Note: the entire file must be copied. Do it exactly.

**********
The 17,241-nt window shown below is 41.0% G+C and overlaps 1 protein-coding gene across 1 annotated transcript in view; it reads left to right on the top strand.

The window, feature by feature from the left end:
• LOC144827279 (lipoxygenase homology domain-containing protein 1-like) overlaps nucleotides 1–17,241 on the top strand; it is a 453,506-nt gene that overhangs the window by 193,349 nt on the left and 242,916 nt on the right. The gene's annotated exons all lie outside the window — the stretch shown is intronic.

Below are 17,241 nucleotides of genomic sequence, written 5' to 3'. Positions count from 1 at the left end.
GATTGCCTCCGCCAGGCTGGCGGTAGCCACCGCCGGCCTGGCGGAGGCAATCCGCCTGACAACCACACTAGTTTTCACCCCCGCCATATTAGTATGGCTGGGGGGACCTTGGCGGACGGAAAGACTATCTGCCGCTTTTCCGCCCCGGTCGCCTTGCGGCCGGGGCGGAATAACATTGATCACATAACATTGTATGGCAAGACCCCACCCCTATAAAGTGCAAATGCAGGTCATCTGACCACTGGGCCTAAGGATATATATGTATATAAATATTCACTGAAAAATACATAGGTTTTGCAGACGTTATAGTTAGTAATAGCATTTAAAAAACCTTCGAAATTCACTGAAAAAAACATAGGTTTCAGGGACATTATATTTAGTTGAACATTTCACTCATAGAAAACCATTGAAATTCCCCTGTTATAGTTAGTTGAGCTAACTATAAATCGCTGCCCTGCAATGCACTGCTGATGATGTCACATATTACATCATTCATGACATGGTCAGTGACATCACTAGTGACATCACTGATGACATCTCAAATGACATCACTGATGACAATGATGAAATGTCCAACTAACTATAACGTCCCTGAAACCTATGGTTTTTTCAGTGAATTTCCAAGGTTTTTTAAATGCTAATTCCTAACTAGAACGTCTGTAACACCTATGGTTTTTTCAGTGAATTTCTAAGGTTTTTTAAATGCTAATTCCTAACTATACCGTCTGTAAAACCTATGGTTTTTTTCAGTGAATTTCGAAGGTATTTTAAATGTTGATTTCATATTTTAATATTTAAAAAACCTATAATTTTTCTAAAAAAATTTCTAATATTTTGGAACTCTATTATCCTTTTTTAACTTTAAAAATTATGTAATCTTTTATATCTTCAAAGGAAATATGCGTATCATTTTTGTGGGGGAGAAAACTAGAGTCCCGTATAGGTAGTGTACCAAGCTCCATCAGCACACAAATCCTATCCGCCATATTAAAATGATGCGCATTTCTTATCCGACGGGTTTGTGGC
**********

The 17,241-nt window shown below is 41.0% G+C and overlaps 1 protein-coding gene across 1 annotated transcript in view; it reads left to right on the top strand.

The window, feature by feature from the left end:
• LOC144827279 (lipoxygenase homology domain-containing protein 1-like) overlaps nucleotides 1–17,241 on the top strand; it is a 453,506-nt gene that overhangs the window by 193,349 nt on the left and 242,916 nt on the right. The gene's annotated exons all lie outside the window — the stretch shown is intronic.

Below are 17,241 nucleotides of genomic sequence, written 5' to 3'. Positions count from 1 at the left end.
GATTGCCTCCGCCAGGCTGGCGGTAGCCACCGCCGGCCTGGCGGAGGCAATCCGCCTGACAACCACACTAGTTTTCACCCCCGCCATATTAGTATGGCTGGGGGGACCTTGGCGGACGGAAAGACTATCTGCCGCTTTTCCGCCCCGGTCGCCTTGCGGCCGGGGCGGAATAACATTGATCACATAACATTGTATGGCAAGACCCCACCCCTATAAAGTGCAAATGCAGGTCATCTGACCACTGGGCCTAAGGATATATATGTATATAAATATTCACTGAAAAATACATAGGTTTTGCAGACGTTATAGTTAGTAATAGCATTTAAAAAACCTTCGAAATTCACTGAAAAAAACATAGGTTTCAGGGACATTATATTTAGTTGAACATTTCACTCATAGAAAACCATTGAAATTCCCCTGTTATAGTTAGTTGAGCTAACTATAAATCGCTGCCCTGCAATGCACTGCTGATGATGTCACATATTACATCATTCATGACATGGTCAGTGACATCACTAGTGACATCACTGATGACATCTCAAATGACATCACTGATGACAATGATGAAATGTCCAACTAACTATAACGTCCCTGAAACCTATGGTTTTTTCAGTGAATTTCCAAGGTTTTTTAAATGCTAATTCCTAACTAGAACGTCTGTAACACCTATGGTTTTTTCAGTGAATTTCTAAGGTTTTTTAAATGCTAATTCCTAACTATACCGTCTGTAAAACCTATGGTTTTTTTCAGTGAATTTCGAAGGTATTTTAAATGTTGATTTCATATTTTAATATTTAAAAAACCTATAATTTTTCTAAAAAAATTTCTAATATTTTGGAACTCTATTATCCTTTTTTAACTTTAAAAATTATGTAATCTTTTATATCTTCAAAGGAAATATGCGTATCATTTTTGTGGGGGAGAAAACTAGAGTCCCGTATAGGTAGTGTACCAAGCTCCATCAGCACACAAATCCTATCCGCCATATTAAAATGATGCGCATTTCTTATCCGACGGGTTTGTGGC